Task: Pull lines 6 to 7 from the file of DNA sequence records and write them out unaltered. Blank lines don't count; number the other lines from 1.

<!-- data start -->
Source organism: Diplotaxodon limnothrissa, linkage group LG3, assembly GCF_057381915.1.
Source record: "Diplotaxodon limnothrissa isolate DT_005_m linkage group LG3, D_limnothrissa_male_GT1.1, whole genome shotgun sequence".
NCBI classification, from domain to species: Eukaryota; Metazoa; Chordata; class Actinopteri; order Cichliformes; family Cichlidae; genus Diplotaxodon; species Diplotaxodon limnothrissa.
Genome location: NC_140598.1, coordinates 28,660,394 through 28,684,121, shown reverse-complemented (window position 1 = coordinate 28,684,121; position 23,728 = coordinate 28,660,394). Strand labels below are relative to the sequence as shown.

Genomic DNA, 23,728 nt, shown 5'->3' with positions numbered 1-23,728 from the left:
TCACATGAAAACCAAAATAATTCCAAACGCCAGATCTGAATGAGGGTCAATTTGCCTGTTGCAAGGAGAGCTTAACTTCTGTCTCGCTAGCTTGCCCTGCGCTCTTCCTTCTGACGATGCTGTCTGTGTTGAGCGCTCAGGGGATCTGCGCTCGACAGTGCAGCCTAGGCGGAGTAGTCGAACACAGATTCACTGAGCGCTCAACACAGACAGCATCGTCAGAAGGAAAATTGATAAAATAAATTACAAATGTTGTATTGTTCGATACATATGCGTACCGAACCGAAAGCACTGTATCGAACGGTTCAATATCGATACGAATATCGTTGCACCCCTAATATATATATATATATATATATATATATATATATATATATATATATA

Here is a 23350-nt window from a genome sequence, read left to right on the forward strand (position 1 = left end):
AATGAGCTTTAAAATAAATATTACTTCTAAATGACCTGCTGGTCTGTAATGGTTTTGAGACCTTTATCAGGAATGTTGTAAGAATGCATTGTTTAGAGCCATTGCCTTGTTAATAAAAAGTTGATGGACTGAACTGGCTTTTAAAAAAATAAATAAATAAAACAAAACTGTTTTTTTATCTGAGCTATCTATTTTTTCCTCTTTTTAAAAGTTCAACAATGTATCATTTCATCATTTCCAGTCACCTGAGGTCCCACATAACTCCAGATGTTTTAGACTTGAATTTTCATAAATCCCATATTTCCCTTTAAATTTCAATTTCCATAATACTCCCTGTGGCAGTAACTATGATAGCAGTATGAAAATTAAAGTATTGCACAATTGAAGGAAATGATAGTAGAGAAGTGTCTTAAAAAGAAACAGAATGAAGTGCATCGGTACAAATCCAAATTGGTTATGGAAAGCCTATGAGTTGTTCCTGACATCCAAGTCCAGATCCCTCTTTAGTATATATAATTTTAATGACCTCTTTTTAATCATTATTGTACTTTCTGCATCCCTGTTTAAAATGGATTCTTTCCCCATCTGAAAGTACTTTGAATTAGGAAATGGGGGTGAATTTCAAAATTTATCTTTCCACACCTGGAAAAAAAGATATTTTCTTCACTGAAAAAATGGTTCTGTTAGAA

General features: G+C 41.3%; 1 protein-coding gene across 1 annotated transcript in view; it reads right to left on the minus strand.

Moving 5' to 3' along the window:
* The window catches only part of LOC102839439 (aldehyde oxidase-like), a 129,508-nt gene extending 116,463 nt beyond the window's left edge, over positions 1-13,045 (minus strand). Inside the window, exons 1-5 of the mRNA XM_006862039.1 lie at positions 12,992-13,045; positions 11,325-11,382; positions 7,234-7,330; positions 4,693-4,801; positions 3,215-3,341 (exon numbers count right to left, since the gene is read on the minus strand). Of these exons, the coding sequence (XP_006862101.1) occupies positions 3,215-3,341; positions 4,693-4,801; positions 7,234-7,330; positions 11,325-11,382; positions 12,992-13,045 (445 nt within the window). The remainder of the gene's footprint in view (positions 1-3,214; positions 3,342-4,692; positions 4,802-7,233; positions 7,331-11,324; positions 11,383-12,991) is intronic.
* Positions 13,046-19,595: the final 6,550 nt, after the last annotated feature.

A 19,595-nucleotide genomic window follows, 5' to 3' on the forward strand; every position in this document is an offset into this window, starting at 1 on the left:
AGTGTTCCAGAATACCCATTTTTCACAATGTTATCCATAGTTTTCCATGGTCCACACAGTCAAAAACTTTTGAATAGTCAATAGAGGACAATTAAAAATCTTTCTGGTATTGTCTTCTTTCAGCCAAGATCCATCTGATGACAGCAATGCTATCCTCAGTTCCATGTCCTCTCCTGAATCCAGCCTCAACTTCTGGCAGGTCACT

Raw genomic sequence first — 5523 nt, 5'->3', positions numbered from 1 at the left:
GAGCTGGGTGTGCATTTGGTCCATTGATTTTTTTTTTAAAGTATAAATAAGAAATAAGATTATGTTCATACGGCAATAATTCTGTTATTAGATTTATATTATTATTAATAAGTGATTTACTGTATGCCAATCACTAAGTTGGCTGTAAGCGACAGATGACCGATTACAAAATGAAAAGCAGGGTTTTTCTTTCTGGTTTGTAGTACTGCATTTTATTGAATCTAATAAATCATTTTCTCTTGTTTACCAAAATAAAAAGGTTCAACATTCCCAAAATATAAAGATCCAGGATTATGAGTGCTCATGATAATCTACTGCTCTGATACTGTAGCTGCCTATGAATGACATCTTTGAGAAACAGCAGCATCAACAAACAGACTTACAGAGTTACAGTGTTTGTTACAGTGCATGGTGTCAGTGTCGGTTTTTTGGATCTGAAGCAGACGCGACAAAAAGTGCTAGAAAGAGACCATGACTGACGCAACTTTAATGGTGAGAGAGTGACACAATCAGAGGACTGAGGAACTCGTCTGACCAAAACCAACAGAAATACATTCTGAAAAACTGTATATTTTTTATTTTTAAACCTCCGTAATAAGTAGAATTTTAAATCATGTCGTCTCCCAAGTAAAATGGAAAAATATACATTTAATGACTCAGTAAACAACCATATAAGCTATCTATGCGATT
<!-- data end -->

TCACATGAAAACCAAAATAATTCCAAACGCCAGATCTGAATGAGGGTCAATTTGCCTGTTGCAAGGAGAGCTTAACTTCTGTCTCGCTAGCTTGCCCTGCGCTCTTCCTTCTGACGATGCTGTCTGTGTTGAGCGCTCAGGGGATCTGCGCTCGACAGTGCAGCCTAGGCGGAGTAGTCGAACACAGATTCACTGAGCGCTCAACACAGACAGCATCGTCAGAAGGAAAATTGATAAAATAAATTACAAATGTTGTATTGTTCGATACATATGCGTACCGAACCGAAAGCACTGTATCGAACGGTTCAATATCGATACGAATATCGTTGCACCCCTAATATATATATATATATATATATATATATATATATATATATATATATA

Here is a 23350-nt window from a genome sequence, read left to right on the forward strand (position 1 = left end):